Figs. 2 to 6 inclusive, show the constructional deto the repulper through outlet 40 and pipe line 4I Fig. 2 to 6 inclusive, show the constructional details of the filter. The fibre charging box 39 is supported by brackets 42 and 43 bolted to the upper arms 44 and 45 of the filter drum supports 46 and 41 respectively; and is equipped with a number of brackets 39a and 39h for guiding the forward and after housing bars 48 and 49 respectively; bosses 39o for guiding the housing plunger rods 50; and bosses 39d for guiding the plunger bar rods 5I, which drive the plunger bar 52. The box makes contact with the filter drum by means of a pressure plate 53, which is rigidly attached to the after edge of the box; and by a movable scraper plate 54 which is attached to an oscillatory rod 55 that is held in position in the forward edge of the box by a closure plate 56. The housing plunger rods are driven by the housing drive shaft 51 operating through eccentric portions 51a of the shaft, eccentric straps 58, eccentric rods 59, and fulcrum bars 60; and the housing drive shaft is driven by a motor 6I bolted to a bracket 45a, operating through a sprocket chain 62 and a sprocket wheel 63, which is keyed to the end of the shaft. The outer ends of the fulcrum bars are held in position between pivot plates 64 and the heads of the bolts 65, the pivot plates being supported by coil springs 66, which are centralized in the brackets 61 into which the bolts are tapped and which are bolted to the charging box. Screws 68 are used to attach the after housing bar rigidly to its driving rods, but screws 69 are tapped into the forward housing bar so as to give the latter a certain amount of play, springs 10, which are centralized by pins 1I that are driven into the forward housing bar, being relied upon to keep the forward housing bar in the most advanced position allowed by the screws. The plunger bar rods are driven by the plunger bar drive shaft 12 operating through cam projections 12a on the shaft, which strike the hardened steel rollers 13 in the ends of the plunger bar rods at the right moment thus giving the plunger bar its rapid forward movement. 'I'he return movement of the bar is caused by the housing bars in their backward movement, engaging with the shoulders 5Ia of the plunger bar rods. The plunger bar drive shaft is driven by the same motor as the housing bars drive shaft but at a much greater speed through sprocket chain 14 and sprocket wheel 15. This sprocket is loose on the plunger bar shaft and drives the latter only when engaged by a pin 16, which passes through a collar 11 that is keyed to the shaft, the movements of the pin being actuated by a grooved cam 18 keyed to the housing bars drive shaft.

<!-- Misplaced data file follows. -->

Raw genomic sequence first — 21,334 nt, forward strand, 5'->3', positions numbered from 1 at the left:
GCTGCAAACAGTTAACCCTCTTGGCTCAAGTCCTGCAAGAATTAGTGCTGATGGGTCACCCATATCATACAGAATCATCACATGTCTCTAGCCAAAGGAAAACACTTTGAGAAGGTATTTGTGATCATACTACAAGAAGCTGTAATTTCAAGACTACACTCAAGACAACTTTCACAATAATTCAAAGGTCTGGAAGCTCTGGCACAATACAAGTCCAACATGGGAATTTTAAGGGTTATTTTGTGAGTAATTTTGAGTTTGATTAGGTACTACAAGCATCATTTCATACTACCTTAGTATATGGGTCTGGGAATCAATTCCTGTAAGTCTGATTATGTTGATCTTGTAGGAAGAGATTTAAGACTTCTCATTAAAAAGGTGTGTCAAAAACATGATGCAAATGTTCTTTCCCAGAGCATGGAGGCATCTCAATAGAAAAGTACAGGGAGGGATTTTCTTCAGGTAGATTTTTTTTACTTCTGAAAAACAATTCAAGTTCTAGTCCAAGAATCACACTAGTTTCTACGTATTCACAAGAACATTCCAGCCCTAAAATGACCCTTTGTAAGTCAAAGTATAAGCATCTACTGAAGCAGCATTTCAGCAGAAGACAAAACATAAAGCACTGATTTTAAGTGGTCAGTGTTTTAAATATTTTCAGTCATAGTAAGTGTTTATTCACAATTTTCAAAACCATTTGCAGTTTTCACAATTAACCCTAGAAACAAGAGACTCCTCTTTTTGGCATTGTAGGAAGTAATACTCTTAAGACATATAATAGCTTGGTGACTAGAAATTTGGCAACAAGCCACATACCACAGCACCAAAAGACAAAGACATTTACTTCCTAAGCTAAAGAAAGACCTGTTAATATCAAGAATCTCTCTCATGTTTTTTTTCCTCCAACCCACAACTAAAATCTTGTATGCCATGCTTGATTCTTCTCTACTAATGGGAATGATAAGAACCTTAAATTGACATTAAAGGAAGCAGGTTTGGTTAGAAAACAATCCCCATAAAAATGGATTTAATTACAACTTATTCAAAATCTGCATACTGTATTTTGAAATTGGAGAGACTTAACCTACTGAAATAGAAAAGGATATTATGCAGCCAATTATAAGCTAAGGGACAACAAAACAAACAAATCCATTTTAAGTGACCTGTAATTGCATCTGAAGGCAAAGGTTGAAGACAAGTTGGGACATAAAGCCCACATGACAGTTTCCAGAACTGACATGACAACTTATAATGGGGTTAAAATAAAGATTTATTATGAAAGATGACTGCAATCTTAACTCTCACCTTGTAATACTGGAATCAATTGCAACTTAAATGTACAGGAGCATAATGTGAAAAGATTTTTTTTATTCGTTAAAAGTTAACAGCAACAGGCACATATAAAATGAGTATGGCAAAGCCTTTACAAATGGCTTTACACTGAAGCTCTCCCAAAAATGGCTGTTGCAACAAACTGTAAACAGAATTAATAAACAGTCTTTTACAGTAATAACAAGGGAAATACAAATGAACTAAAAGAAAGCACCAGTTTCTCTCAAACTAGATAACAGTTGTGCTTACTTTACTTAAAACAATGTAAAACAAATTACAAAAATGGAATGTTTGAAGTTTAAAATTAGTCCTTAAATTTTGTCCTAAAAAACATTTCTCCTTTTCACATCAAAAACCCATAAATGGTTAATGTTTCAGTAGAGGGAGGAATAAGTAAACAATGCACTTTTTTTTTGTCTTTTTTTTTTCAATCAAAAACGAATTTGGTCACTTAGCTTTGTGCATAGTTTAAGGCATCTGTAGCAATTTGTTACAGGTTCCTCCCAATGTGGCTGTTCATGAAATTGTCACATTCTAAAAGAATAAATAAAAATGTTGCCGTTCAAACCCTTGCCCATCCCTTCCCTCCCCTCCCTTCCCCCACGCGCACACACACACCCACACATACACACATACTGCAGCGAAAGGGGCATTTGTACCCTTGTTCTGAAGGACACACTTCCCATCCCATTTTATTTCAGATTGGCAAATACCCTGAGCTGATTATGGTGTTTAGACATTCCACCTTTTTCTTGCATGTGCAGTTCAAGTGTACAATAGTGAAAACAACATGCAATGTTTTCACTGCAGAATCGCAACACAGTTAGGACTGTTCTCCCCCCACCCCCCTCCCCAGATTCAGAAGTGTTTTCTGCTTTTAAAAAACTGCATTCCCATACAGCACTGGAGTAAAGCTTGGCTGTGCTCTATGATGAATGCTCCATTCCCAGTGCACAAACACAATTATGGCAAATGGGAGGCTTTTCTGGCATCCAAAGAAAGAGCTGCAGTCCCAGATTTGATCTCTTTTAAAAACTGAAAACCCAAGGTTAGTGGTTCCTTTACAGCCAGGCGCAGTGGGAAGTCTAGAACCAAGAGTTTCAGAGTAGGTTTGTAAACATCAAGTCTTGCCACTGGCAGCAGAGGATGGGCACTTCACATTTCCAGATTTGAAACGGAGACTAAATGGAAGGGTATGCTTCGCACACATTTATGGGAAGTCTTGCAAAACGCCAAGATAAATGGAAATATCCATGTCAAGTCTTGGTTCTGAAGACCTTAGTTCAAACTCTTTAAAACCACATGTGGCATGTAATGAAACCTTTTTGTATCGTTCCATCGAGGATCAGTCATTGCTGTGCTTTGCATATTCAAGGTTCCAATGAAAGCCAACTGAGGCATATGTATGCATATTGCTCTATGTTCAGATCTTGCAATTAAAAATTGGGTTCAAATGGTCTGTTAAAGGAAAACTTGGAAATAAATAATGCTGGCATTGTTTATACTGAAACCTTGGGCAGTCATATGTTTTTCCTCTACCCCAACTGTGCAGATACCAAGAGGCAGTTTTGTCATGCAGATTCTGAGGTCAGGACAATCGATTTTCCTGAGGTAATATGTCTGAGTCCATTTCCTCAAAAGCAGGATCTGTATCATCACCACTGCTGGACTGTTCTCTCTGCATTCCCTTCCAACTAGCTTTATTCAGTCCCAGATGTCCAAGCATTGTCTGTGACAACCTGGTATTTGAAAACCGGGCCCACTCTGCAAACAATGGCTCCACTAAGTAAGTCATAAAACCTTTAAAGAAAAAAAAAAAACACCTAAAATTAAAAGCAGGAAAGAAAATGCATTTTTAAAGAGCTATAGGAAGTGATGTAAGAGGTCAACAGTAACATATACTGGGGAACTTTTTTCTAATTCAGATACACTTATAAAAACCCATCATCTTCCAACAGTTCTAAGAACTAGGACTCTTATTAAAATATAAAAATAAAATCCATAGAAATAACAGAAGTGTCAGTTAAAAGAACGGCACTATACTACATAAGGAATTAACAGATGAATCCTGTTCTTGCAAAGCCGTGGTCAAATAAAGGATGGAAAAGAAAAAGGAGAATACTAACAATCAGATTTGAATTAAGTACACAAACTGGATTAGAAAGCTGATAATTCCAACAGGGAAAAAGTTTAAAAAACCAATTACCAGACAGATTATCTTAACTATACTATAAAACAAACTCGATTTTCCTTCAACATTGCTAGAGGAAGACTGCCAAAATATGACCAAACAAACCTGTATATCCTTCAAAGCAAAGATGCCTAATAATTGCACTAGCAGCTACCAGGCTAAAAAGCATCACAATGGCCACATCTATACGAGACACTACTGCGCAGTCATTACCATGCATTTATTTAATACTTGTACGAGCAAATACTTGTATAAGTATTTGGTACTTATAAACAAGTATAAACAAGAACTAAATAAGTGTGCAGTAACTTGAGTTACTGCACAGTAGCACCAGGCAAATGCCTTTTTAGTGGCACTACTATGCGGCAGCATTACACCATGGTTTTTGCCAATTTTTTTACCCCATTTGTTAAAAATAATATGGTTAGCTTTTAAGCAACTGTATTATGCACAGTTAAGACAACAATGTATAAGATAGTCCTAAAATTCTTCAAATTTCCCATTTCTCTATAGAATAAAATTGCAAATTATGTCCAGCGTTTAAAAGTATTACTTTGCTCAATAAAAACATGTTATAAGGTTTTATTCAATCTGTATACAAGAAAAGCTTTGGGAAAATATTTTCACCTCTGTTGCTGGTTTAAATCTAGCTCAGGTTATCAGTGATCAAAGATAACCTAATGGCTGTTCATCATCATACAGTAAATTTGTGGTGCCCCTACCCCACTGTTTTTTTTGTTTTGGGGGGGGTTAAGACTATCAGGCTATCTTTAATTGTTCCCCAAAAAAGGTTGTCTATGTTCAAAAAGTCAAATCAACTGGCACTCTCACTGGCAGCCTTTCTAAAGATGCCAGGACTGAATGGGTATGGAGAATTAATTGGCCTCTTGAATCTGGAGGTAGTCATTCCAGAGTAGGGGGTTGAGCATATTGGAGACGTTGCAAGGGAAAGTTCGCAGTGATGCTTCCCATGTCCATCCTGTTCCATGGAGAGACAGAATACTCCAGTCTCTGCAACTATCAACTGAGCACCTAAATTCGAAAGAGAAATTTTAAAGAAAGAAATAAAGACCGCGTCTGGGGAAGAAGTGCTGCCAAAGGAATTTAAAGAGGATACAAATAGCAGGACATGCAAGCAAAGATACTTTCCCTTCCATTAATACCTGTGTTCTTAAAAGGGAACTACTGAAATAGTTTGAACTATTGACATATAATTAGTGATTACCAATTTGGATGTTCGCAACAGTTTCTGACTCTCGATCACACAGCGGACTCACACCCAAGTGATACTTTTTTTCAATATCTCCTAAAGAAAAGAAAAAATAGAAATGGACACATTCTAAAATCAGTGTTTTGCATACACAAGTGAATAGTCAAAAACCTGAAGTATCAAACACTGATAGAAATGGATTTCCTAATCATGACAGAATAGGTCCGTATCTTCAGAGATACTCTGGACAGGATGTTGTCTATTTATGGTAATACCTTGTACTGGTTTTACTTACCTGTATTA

A reciprocating plate 19, whose purpose is to move rapidly forward and backward under the scraping edge of the movable plate 54 and keep the latter free from fibres or other solids building up on its edge, is attached to rocker arms 80; and the latter are attached by pins 8| to the brackets 61, and are actuated by triangular cams 82 on the housing bars drive shaft, bearing against hardened steel rollers 83 in the upper ends of the rocker arms, the cams and rollers being kept in contact by coil springs 84 recessed into the lower ends of the rocker arms as well as into the forward edges of the charging box.
The filter drum consists of a light outer perforated shell 85, and an inner perforated shell 86, which is suiiciently heavy to withstand the internal pressure; and both are attached to the the card. The inner rims of the drum heads are* equipped with annular ring gears and 9|, and the hubs of the heads have stuffing boxes equipped with glands 92 and 93. A worm gear 94 is attached to the hub of one of the heads, and is driven by worm from a source of power not shown, the worm being supported by bracket 46a. Upper and lower housing shells 98 and 91. respectively, form an enclosure for the card at their outer end from which a narrow passage leads to the compaction members, and to the end of this housing is attached a hollow shaft 98, which extends through the drum head 88. Passage 99 leads from the interior of the drum into the cen tral opening in the shaft, and both are controlled by valve |00, which is bolted to the liquid outlet of the fioat chamber; and passage 0|, which is separate from the main opening through the shaft, leads to the upper part of the filter drum and is controlled by valve |02 on the pipe line |03, which connects with the upper part of the float tank. A float |04 controls the needle valve |05 on the air line.